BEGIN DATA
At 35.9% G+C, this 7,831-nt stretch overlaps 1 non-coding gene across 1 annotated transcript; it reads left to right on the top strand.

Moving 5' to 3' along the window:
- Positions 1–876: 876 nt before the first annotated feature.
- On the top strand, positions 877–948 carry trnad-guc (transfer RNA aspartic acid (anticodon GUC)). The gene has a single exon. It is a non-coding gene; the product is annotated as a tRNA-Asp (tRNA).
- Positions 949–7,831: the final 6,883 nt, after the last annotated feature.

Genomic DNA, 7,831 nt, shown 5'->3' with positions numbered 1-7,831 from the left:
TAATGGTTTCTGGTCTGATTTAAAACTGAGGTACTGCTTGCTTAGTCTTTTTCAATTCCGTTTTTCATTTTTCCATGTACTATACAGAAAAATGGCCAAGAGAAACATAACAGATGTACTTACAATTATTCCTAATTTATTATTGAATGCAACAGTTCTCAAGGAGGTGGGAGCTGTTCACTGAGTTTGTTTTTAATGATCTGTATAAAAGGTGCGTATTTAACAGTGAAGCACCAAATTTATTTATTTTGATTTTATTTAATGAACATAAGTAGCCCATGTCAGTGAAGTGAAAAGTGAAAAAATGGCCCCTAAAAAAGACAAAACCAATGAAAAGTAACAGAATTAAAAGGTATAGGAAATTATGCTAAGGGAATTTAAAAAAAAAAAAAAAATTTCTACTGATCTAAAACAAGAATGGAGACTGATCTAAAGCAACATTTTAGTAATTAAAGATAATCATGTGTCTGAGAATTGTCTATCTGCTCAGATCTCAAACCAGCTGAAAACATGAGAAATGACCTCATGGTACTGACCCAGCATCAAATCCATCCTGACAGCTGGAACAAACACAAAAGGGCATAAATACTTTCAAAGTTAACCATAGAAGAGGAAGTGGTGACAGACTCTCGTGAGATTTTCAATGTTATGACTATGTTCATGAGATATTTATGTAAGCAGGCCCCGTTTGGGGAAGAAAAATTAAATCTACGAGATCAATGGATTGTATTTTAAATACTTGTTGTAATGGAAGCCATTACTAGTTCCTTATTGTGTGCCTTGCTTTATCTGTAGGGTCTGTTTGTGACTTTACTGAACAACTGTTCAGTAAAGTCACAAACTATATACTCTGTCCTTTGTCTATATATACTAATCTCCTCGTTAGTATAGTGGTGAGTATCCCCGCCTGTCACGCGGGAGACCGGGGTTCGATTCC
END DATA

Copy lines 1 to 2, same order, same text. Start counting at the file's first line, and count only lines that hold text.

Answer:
At 35.9% G+C, this 7,831-nt stretch overlaps 1 non-coding gene across 1 annotated transcript; it reads left to right on the top strand.

Moving 5' to 3' along the window: